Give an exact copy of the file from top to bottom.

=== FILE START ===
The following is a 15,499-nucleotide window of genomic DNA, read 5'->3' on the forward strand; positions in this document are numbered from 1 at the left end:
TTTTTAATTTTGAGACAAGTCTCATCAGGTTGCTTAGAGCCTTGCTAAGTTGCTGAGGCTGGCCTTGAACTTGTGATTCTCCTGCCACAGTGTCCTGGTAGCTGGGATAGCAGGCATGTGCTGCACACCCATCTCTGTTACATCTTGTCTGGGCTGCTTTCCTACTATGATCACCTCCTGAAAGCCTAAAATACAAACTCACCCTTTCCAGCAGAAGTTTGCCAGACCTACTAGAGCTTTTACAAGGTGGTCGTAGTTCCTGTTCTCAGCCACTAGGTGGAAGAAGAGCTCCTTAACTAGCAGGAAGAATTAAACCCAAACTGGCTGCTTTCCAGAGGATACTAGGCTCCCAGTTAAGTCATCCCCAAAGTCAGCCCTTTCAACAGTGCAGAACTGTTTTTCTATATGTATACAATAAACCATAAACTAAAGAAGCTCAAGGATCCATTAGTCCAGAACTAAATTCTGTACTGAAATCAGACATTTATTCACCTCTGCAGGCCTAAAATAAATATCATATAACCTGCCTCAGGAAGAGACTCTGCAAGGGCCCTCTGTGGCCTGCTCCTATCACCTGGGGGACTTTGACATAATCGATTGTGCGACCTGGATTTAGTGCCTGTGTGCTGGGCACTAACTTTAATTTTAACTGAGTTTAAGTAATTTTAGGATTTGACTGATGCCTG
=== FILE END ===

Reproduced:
The following is a 15,499-nucleotide window of genomic DNA, read 5'->3' on the forward strand; positions in this document are numbered from 1 at the left end:
TTTTTAATTTTGAGACAAGTCTCATCAGGTTGCTTAGAGCCTTGCTAAGTTGCTGAGGCTGGCCTTGAACTTGTGATTCTCCTGCCACAGTGTCCTGGTAGCTGGGATAGCAGGCATGTGCTGCACACCCATCTCTGTTACATCTTGTCTGGGCTGCTTTCCTACTATGATCACCTCCTGAAAGCCTAAAATACAAACTCACCCTTTCCAGCAGAAGTTTGCCAGACCTACTAGAGCTTTTACAAGGTGGTCGTAGTTCCTGTTCTCAGCCACTAGGTGGAAGAAGAGCTCCTTAACTAGCAGGAAGAATTAAACCCAAACTGGCTGCTTTCCAGAGGATACTAGGCTCCCAGTTAAGTCATCCCCAAAGTCAGCCCTTTCAACAGTGCAGAACTGTTTTTCTATATGTATACAATAAACCATAAACTAAAGAAGCTCAAGGATCCATTAGTCCAGAACTAAATTCTGTACTGAAATCAGACATTTATTCACCTCTGCAGGCCTAAAATAAATATCATATAACCTGCCTCAGGAAGAGACTCTGCAAGGGCCCTCTGTGGCCTGCTCCTATCACCTGGGGGACTTTGACATAATCGATTGTGCGACCTGGATTTAGTGCCTGTGTGCTGGGCACTAACTTTAATTTTAACTGAGTTTAAGTAATTTTAGGATTTGACTGATGCCTG